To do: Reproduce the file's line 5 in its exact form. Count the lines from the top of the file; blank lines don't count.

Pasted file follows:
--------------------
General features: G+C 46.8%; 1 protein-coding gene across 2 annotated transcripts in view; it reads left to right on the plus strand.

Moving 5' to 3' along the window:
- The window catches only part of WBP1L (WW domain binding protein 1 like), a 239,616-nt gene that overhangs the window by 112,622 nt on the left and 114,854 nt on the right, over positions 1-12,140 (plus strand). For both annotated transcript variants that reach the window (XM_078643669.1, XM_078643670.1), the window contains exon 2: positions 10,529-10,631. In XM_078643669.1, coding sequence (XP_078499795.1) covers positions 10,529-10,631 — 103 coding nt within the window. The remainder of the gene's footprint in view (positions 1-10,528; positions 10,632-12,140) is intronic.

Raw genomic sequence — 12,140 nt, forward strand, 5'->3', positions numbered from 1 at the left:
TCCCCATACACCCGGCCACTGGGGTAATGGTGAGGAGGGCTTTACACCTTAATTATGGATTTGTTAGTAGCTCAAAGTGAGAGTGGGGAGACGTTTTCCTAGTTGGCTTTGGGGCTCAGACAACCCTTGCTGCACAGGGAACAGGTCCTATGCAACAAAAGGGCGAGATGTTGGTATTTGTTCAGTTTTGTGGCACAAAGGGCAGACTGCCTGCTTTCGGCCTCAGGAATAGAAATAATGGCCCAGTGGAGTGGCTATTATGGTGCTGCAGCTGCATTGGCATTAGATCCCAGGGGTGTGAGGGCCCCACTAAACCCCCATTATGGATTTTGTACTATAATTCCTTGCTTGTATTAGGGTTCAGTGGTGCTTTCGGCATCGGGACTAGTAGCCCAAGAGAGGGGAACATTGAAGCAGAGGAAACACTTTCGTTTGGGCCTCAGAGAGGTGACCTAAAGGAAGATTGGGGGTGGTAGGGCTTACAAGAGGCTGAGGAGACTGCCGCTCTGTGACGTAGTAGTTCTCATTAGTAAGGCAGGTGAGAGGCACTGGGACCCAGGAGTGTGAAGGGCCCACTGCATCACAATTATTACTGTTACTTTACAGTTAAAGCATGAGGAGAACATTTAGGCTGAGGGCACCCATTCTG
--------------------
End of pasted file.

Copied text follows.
TCCCCATACACCCGGCCACTGGGGTAATGGTGAGGAGGGCTTTACACCTTAATTATGGATTTGTTAGTAGCTCAAAGTGAGAGTGGGGAGACGTTTTCCTAGTTGGCTTTGGGGCTCAGACAACCCTTGCTGCACAGGGAACAGGTCCTATGCAACAAAAGGGCGAGATGTTGGTATTTGTTCAGTTTTGTGGCACAAAGGGCAGACTGCCTGCTTTCGGCCTCAGGAATAGAAATAATGGCCCAGTGGAGTGGCTATTATGGTGCTGCAGCTGCATTGGCATTAGATCCCAGGGGTGTGAGGGCCCCACTAAACCCCCATTATGGATTTTGTACTATAATTCCTTGCTTGTATTAGGGTTCAGTGGTGCTTTCGGCATCGGGACTAGTAGCCCAAGAGAGGGGAACATTGAAGCAGAGGAAACACTTTCGTTTGGGCCTCAGAGAGGTGACCTAAAGGAAGATTGGGGGTGGTAGGGCTTACAAGAGGCTGAGGAGACTGCCGCTCTGTGACGTAGTAGTTCTCATTAGTAAGGCAGGTGAGAGGCACTGGGACCCAGGAGTGTGAAGGGCCCACTGCATCACAATTATTACTGTTACTTTACAGTTAAAGCATGAGGAGAACATTTAGGCTGAGGGCACCCATTCTG